Nutrition, health and ageing
Whilst lifespan continues to increase, with over 65 year olds now the fastest growing age group across the globe, the Health Profile for England report shows we are not necessarily living healthier lives, and the average health-span has reduced by over a year from 2011-2016.
Not only has this resulted in the greatest proportion of healthcare expenditure now being concentrated in the over 65 year olds, age is also a risk factor for a plethora of chronic diseases relating to metabolic, cognitive and physical health. This opens discussion about the opportunities that an ageing society presents and the necessary strategies to address the associated health issues.
The Nutrition Society’s Irish Section conference takes place for the first time at the University of Limerick, 17-19 June 2020. The conference will explore current nutritional issues influencing metabolic health and anthropometric, lifestyle and dietary concerns in ageing. Discussions will also focus on new and existing strategies to address these issues, including the development of novel biomarkers of nutrient status, approaches to enhance screening and assessment, and their implications for future food and nutrition policy.
Immune system function declines with age, and below a certain threshold of immune competence, risk of infection increases and vaccination response decreases (for example to the flu vaccine). This is inevitable to some degree, however immune decline is greater in older people with poor nutritional status or low intakes of energy and micronutrients, highlighting the importance of nutrition. Similarly, those consuming low amounts of energy and protein are at an increased risk of sarcopenia, the progressive loss of skeletal muscle beyond the normal ageing process that severely affects a patient’s quality of life and independence, and is a predictor of functional decline, hospitalisation, and even mortality.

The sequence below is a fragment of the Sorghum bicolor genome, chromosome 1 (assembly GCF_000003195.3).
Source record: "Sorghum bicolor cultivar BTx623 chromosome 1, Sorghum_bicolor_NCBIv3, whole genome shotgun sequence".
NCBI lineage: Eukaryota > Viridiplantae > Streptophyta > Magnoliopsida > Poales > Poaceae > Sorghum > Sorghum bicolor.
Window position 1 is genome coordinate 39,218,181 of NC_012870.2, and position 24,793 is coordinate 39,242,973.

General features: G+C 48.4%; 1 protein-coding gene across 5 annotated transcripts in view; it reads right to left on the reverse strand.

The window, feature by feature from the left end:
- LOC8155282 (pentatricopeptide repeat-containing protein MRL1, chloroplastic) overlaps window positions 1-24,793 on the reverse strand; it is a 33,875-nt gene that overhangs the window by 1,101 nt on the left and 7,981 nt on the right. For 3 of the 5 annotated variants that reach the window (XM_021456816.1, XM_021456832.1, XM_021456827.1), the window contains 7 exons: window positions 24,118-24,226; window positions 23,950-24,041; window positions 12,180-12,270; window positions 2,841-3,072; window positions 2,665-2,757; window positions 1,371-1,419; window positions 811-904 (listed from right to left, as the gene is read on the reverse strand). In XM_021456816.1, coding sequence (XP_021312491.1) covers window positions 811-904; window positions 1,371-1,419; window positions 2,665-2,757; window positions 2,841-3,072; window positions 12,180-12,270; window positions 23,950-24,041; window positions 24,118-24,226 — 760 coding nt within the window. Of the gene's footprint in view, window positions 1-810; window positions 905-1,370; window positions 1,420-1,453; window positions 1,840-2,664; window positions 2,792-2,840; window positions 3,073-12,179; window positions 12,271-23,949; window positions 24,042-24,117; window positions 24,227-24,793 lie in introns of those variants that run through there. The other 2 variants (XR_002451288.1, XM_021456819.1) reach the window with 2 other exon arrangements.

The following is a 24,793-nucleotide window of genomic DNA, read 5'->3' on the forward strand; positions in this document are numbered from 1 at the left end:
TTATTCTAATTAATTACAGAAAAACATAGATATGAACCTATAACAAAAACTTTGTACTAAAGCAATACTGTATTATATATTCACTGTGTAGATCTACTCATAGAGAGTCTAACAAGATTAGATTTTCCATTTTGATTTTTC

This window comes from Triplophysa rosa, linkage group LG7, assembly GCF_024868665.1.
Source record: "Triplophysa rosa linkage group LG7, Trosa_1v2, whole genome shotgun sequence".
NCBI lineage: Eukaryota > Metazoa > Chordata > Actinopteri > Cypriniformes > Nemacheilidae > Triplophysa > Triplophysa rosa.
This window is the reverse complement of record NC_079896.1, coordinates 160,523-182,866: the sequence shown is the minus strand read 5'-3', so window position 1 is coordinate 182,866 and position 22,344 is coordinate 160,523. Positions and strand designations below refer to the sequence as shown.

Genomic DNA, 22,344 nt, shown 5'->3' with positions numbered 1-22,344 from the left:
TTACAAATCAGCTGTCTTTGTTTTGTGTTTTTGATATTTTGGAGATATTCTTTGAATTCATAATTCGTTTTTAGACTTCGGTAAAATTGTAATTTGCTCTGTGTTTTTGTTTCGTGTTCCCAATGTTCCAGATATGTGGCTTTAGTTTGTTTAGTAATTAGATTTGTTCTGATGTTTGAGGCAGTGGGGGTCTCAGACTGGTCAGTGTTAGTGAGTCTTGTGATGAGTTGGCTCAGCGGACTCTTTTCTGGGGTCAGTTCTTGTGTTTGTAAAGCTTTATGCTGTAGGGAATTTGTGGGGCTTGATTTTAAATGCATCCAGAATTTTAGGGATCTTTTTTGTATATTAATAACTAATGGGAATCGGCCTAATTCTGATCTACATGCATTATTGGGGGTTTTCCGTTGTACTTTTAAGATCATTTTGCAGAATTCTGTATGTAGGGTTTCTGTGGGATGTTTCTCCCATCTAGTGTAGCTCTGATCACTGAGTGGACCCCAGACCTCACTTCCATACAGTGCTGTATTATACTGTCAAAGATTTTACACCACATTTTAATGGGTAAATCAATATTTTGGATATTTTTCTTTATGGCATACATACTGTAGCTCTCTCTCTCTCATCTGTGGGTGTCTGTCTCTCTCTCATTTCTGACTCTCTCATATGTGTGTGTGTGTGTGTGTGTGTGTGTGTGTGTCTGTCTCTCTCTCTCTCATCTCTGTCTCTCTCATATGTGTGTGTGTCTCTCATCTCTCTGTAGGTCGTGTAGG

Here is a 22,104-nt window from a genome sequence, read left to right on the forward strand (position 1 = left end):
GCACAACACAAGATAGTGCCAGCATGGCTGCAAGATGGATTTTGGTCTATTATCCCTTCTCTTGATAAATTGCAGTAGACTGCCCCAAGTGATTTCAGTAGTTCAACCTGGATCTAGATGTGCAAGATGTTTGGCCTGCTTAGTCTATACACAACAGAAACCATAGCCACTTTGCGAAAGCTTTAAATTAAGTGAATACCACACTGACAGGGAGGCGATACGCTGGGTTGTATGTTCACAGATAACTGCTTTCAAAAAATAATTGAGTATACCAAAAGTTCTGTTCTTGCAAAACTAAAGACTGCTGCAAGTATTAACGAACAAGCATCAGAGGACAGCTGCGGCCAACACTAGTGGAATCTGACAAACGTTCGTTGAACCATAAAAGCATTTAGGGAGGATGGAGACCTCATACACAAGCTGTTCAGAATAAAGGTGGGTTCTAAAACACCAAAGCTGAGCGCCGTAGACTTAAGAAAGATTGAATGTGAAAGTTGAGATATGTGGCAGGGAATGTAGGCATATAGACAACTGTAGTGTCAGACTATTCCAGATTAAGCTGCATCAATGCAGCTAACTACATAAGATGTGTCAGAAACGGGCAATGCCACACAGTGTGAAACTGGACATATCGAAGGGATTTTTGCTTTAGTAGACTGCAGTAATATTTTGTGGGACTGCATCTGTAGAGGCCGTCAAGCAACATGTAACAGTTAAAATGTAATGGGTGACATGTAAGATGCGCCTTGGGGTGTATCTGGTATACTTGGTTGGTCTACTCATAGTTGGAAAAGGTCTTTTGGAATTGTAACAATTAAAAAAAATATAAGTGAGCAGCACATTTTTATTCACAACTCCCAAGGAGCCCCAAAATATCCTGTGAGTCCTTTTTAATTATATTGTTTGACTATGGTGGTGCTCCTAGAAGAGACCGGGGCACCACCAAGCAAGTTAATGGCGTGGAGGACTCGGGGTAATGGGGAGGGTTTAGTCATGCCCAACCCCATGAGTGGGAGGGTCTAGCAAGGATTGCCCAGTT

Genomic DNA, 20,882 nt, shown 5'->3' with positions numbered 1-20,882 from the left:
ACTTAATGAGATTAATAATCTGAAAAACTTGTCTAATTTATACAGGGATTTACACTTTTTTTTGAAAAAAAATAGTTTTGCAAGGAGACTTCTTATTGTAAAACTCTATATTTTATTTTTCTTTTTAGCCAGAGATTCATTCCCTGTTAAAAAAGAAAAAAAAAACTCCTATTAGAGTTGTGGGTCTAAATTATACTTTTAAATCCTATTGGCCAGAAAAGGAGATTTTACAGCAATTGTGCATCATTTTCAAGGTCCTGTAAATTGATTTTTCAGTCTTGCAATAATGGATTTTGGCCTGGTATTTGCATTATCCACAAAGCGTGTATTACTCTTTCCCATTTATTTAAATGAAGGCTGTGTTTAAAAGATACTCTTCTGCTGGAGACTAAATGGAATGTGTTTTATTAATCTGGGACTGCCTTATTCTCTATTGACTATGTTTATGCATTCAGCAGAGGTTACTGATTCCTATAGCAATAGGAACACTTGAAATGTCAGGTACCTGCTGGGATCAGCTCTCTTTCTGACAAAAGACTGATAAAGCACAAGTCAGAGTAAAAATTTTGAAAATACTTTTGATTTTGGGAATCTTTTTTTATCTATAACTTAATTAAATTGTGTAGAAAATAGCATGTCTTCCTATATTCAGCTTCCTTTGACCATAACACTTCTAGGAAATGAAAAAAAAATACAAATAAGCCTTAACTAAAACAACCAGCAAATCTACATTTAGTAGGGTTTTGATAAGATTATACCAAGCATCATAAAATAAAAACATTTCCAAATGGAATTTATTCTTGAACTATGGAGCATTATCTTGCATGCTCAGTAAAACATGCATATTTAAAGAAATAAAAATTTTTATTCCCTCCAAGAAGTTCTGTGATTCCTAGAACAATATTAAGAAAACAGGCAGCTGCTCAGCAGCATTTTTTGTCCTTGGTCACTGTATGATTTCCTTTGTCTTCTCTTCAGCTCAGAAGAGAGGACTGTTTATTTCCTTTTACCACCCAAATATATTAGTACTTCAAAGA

New research suggests the gut microbiota may have a beneficial role to play, with probiotics and synbiotics potentially improving the host immune response and reducing side effects associated with antibiotics. This will be a particular focus of the conference, with both Professor Paul O’Toole from the University of Cork and Dr Eibhlís O’Connor from University of Limerick discussing interventions for gut microbiota modulation and their impacts on metabolic health.
The Mediterranean dietary pattern has also gained recent interest as a potential dietary strategy given the observed differences in longevity and chronic disease prevalence in those populations adhering to it. Dr Audrey Tierney, University of Limerick, will be exploring the results of randomised controlled trials that have looking at the impact of this diet on heart and liver health.
Watch the video below to find out more about Nutrition Society conferences.